A broken heel block in a CP Rail line that runs through Banff National Park is being blamed for the derailment that sent 15 train cars tumbling into a creek bed, spilling lentils, soybeans and fly ash into the water on Boxing Day 2014.

The Transportation Safety Board of Canada (TSB) released the results of its investigation into the derailment today, citing a fracture in the heel block assembly of the north switch-point rail as the main cause for the incident.

The section of track was inspected just three days before the derailment, according to the report.

"Although the regular, detailed, and visual track inspections were performed in compliance with regulatory and railway requirements, they did not specifically identify the deteriorating condition of the heel block assembly," the report reads.

The heel block was loose and had weakened over time in its joint under the weight of train traffic, the TSB found.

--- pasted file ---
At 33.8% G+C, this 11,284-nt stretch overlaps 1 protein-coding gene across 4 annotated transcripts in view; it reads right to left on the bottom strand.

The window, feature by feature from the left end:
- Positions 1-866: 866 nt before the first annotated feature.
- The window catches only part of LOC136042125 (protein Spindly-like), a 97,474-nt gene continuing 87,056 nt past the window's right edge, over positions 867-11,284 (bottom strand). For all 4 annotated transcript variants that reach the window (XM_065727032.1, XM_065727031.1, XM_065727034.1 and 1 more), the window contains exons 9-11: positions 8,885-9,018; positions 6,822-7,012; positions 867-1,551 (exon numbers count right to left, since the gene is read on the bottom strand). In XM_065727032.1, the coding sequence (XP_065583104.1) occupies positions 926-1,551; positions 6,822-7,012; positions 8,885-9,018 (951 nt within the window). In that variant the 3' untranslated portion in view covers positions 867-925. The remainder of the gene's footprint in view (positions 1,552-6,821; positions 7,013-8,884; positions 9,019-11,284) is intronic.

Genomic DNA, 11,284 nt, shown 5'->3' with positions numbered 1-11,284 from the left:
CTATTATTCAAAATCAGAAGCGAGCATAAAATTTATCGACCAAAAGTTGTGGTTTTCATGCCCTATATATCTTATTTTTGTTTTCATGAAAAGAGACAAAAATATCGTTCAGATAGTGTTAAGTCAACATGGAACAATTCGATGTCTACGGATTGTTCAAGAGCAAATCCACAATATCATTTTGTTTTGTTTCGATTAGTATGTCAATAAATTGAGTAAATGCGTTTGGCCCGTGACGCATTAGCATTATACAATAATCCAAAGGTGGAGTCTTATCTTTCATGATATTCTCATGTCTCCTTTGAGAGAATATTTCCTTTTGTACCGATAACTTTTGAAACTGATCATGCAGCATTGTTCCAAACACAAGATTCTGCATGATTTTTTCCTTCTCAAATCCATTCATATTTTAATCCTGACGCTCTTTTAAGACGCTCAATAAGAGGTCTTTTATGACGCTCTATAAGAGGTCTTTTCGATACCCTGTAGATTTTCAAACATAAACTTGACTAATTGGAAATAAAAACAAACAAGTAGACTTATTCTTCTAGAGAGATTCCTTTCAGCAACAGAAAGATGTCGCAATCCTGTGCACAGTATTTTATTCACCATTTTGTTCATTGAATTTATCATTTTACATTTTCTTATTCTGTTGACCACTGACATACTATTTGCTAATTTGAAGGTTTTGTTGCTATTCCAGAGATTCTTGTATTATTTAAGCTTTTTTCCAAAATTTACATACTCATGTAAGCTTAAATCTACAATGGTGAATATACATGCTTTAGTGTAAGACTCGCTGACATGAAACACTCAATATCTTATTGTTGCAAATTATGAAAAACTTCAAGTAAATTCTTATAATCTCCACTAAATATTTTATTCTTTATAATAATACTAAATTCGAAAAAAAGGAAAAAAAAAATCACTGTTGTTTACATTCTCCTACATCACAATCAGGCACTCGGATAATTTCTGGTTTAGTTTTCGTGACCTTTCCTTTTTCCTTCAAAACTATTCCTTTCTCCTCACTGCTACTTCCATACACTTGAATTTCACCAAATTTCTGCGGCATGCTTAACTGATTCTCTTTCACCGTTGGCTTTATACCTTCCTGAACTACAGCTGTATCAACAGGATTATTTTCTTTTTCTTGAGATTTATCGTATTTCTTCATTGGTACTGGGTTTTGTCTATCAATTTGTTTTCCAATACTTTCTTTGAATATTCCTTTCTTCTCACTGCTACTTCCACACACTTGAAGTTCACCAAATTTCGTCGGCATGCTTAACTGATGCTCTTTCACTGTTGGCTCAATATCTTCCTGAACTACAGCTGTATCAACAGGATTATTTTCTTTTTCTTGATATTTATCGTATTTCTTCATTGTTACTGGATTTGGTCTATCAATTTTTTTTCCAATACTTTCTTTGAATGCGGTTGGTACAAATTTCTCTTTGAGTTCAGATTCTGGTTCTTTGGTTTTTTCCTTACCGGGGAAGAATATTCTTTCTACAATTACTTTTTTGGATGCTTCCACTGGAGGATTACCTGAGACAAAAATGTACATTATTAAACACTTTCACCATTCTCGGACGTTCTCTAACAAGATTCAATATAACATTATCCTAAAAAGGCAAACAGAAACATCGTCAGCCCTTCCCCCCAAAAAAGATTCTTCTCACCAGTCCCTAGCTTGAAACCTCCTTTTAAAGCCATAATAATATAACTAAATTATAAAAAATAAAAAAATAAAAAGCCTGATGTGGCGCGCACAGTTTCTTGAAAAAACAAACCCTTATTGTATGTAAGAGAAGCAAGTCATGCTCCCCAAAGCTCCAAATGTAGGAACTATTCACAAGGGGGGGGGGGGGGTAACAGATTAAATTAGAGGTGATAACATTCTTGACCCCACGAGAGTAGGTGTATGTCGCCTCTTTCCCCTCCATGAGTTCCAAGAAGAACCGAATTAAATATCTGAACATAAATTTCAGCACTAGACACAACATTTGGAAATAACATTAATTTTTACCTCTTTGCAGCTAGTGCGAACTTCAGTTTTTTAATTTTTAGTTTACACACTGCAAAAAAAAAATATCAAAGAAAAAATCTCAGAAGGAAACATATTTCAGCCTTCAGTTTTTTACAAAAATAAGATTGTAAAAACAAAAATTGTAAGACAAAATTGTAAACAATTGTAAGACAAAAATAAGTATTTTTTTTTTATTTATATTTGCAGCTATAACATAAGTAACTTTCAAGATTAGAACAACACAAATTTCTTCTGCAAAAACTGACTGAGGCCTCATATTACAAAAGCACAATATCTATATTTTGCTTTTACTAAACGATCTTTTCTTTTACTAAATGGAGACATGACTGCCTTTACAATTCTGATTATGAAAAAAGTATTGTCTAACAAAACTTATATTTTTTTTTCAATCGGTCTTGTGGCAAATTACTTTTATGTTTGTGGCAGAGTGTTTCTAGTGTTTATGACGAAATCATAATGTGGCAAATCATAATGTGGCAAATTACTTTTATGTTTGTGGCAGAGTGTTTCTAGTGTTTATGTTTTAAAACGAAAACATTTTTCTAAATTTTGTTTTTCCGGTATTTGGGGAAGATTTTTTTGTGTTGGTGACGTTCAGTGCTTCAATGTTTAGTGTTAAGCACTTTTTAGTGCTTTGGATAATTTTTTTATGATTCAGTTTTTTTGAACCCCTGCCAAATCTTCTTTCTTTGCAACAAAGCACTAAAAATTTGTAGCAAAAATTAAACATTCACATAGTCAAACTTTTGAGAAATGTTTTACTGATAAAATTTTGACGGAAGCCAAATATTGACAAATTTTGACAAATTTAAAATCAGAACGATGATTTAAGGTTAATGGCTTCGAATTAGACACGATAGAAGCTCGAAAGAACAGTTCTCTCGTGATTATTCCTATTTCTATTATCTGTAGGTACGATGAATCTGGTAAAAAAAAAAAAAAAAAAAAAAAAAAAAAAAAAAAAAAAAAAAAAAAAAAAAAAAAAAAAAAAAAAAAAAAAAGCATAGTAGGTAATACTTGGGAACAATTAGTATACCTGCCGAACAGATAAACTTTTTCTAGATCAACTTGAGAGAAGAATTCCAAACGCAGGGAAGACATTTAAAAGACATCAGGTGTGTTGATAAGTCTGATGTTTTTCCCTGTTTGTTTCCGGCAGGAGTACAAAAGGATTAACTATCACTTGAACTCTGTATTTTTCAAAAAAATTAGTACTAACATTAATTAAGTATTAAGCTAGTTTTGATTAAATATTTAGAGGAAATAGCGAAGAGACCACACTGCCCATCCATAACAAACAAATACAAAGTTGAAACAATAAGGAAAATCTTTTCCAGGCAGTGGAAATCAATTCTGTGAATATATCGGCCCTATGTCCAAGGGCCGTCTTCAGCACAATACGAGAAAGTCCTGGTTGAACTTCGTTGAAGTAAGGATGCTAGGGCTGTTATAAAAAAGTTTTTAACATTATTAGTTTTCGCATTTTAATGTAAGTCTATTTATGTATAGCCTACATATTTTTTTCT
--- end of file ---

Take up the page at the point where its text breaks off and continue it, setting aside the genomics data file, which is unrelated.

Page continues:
Banff Boxing Day Derailment Report

The Transportation Safety Board included this photo in its report depicting the damaged heel block assembly on the north rail at the spot where the derailment occurred. (Transportation Safety Board)

Glen Pilon, a regional investigator with the TSB, said the regulations surrounding rail-line inspections are being reviewed.

"What needs to happen is we need to take another look at the regulations to find out more detail and better ways to identify these issues and whether than means increased inspections or more detailed inspections or change in the inspection process," he said.

Transport Canada has also asked the railway industry to come up with rules for better inspections and repairs of sections of track like the one involved in this incident.

No injuries were reported in the derailment, but one crew member did seek medical attention for inhalation of fly ash, a residue of coal combustion used to make concrete.

At the request of Parks Canada, CP Rail also built a temporary electric fence around the spill area to prevent bears and other wildlife from getting into the soybeans, which remained on site for months as crews dealt with the cleanup.